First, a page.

For some bands, it can take months and months of tinkering and tuning to feel happy with a new record. Many musicians lock themselves away for years to work on their latest masterpiece, while others decamp to the other side of the world to just try and clear their heads to prepare for the challenge ahead.
For Chvrches, all they had to do was head back home. “By the time we got off tour,” explains Martin Doherty, or Doc, as his bandmates refer to him, “this whole record was like turning a tap on and the whole thing just flowed out really fast. That’s one of the reasons why we’ve been able to turn it around so quickly. We’d been building all of this creative energy up, and we hadn’t done anything together for three years, apart from ‘Get Away’ and ‘Dead Air’.”
At the close of 2014, the trio had spent almost two years on the road, but ideas for their next record were never too far from their minds. Towards the end of their schedule, they found themselves trying to note down as many parts, loops, and melodies as they could, just as a means of keeping their creative minds going. It was only in January that they finally returned to their home of Alucard Studios in Glasgow.
“I think the latter half of the campaign felt that way, just building up and building up,” Doc goes on as they sit together in a hotel bar. They’re about to head over to Canada for their first shows of the new campaign and are just days away from announcing second album, ‘Every Open Eye’. “Once all of the promo is done and all of the creative decisions are out of the way, you literally play a show every night, with the same pieces of music that you could literally play eyes closed in any scenario. You don’t really use that part of your brain for creativity, other than to make demos or start thinking of new ideas. You can’t exact any of that stuff, so it just builds up.”
“We don’t exist in a vacuum anymore.”
Returning to their studio wasn’t entirely without its worries though. While the band admittedly felt at home in its confines - “We’re quite studio happy in general,” confirms Iain Cook, “and it’s, broadly speaking, our natural environment” - they still were dealt a handful of challenges along the way.
“It was one of those things,” says Doc, “where it was the first concentrated period of us turning off the phones, everyone going away and just seeing what developed. That doesn’t come without its anxieties, you know? You sit in a studio after two years thinking, ‘Have you lost it? Have you forgotten what people liked about your band in the first place?’” “Especially when people are asking you, ‘Oh, are you feeling any pressure about going into the studio? What about the expectations that people have?’,” throws in Iain. “It’s like, ‘Fuck off, it’s hard enough already!’”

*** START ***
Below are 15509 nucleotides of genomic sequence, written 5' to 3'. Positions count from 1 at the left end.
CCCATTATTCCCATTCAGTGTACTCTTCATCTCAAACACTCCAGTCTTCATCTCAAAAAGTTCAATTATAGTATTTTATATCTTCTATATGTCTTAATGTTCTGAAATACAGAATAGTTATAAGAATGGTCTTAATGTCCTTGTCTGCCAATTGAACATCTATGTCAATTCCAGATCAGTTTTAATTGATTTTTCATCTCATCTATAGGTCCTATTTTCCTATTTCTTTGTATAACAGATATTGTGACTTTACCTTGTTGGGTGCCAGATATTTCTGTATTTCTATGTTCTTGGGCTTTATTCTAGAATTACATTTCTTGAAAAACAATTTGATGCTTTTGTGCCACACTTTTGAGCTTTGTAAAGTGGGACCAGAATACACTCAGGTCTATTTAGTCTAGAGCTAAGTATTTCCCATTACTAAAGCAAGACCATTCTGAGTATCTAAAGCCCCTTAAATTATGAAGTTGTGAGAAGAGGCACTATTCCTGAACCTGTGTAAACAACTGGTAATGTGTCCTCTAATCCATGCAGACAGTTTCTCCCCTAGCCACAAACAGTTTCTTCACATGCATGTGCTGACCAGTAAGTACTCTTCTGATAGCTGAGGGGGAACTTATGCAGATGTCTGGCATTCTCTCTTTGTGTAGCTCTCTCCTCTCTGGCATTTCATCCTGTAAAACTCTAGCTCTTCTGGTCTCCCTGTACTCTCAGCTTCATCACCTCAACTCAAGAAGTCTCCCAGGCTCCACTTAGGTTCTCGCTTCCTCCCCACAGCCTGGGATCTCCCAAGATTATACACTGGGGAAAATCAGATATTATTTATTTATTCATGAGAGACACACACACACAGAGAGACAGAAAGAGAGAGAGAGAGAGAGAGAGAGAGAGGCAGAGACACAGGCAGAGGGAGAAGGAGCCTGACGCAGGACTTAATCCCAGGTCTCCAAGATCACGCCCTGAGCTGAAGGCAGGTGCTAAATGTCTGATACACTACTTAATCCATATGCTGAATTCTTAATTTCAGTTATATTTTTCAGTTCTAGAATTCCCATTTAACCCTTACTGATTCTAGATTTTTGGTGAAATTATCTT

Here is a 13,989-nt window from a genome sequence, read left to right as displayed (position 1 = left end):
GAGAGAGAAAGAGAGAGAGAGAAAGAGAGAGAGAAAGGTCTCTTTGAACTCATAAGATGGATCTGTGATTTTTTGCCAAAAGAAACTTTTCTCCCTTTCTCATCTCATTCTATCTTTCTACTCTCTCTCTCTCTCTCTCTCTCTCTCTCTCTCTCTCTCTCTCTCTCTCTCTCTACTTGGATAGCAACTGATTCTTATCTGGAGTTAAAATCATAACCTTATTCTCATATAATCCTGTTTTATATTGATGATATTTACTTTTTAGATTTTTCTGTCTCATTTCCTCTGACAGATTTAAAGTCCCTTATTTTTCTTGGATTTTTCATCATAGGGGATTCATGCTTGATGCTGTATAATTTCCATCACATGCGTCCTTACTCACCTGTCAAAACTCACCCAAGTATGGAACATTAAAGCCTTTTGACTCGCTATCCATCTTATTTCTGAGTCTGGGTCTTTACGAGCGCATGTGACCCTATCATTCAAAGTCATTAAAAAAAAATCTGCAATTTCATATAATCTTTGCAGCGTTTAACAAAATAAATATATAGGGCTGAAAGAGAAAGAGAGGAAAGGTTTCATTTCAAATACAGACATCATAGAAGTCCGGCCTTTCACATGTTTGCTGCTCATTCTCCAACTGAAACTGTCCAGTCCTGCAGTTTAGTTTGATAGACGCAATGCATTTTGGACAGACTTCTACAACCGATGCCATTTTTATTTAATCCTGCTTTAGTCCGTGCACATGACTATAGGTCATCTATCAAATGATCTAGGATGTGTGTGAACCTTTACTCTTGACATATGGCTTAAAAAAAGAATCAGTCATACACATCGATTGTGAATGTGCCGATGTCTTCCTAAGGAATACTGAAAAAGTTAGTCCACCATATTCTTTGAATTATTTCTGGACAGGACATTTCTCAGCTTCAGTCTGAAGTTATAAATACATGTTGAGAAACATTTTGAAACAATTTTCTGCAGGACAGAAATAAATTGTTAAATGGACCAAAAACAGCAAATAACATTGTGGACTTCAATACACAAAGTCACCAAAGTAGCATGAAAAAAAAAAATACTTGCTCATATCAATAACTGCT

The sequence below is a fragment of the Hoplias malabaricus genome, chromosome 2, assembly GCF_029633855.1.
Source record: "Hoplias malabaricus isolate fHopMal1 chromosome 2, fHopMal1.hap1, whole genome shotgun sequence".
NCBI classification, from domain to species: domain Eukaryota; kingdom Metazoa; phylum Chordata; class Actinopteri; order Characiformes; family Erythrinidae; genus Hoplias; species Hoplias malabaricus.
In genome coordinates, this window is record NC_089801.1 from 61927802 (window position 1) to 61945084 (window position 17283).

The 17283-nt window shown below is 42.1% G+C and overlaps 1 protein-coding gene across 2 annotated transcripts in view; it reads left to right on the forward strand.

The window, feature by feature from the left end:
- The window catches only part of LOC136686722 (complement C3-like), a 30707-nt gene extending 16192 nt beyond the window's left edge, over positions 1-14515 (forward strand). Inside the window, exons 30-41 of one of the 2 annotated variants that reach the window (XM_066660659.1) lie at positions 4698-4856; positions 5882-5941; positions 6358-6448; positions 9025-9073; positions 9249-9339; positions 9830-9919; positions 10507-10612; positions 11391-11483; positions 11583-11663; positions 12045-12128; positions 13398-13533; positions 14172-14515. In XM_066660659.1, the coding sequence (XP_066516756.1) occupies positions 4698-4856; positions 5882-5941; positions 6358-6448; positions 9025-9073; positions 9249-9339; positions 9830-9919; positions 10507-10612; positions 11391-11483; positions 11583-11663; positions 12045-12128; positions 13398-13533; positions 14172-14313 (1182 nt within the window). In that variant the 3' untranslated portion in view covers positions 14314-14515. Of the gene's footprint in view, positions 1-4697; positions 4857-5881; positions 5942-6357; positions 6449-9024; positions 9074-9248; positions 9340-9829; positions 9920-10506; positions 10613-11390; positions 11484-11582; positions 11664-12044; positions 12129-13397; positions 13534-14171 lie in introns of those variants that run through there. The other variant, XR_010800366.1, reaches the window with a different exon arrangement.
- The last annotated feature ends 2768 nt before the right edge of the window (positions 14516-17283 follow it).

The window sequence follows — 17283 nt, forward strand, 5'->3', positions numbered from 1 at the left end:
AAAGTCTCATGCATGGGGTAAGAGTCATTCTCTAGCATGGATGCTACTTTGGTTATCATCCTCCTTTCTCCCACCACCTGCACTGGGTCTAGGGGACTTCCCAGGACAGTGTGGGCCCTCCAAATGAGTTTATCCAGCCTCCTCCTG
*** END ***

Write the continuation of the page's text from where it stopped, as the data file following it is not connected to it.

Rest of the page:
“I guess I had never thought about it before,” Lauren Mayberry continues their train of thought, “because I had never made a second album before. From my point of view, the thing I found difficult is that we don’t exist in a vacuum anymore. When we made the first album, it was the first record the band had made so it was about, ‘What should the band sound like?’ and it was determined by that record. Whereas I guess, I’m aware now that we have a pre-conceived idea of what the band sounds like and so do a lot of other people, so it’s just about trying to figure out how to divorce ourselves from that and actually do the work.
“I think, especially when we started writing lyrics and stuff, I would get to a point where I would write four or five lines and then I would delete 90% of it. I was like, ‘That doesn’t sound like anything I would say, that doesn’t sound like anything we would write’ and then I realised I was being ridiculous. I was second-guessing myself all the time, not necessarily because I want to write something that other people think is what we should do, but just because you don’t have as blank a slate as the first time, so you want to do something that feels consistent, but you can also be proud of and feels authentic. Eventually, you realise you need to stop worrying about it, you need to stop focusing on it and just get it done. It’s hard to remember that at the start, but once you’ve finally jumped in, then it’s easier to just say, ‘This is where we are’. As much as there’s not a concept or theme on the record, I think there are things that tie it all together. I think there are similarities and differences between the lyrics on both records so I guess once you find your route and get back up to speed it’s easier.”
“I would write four or five lines and then I would delete 90% of it.”
For all of their initial concerns – vocalised or otherwise – nothing was going to hold the band back. In fact, it’s taken just a handful of months for them to ready their new effort, and now they’re more than ready to embark upon their next step.
“It’s funny because the last time we spoke to DIY,” offers Doc, “we probably talked about pressure and I guarantee that I would’ve resounded, ‘the only pressure that I feel is our own pressure to be the best creative versions of ourselves, blah blah blah.’ So, now that the album’s finished and I’m 100% proud and happy with it, I can tell you that I was shitting myself! Now, with confidence and truth, I can tell you that I’m really happy with the record,” he laughs, “but I was definitely scared.”
Taken from the August issue of DIY, out now. Chvrches’ new album ‘Every Open Eye’ will be released on 25th September via Virgin EMI / Goodbye Records. Photos: Rachael Wright.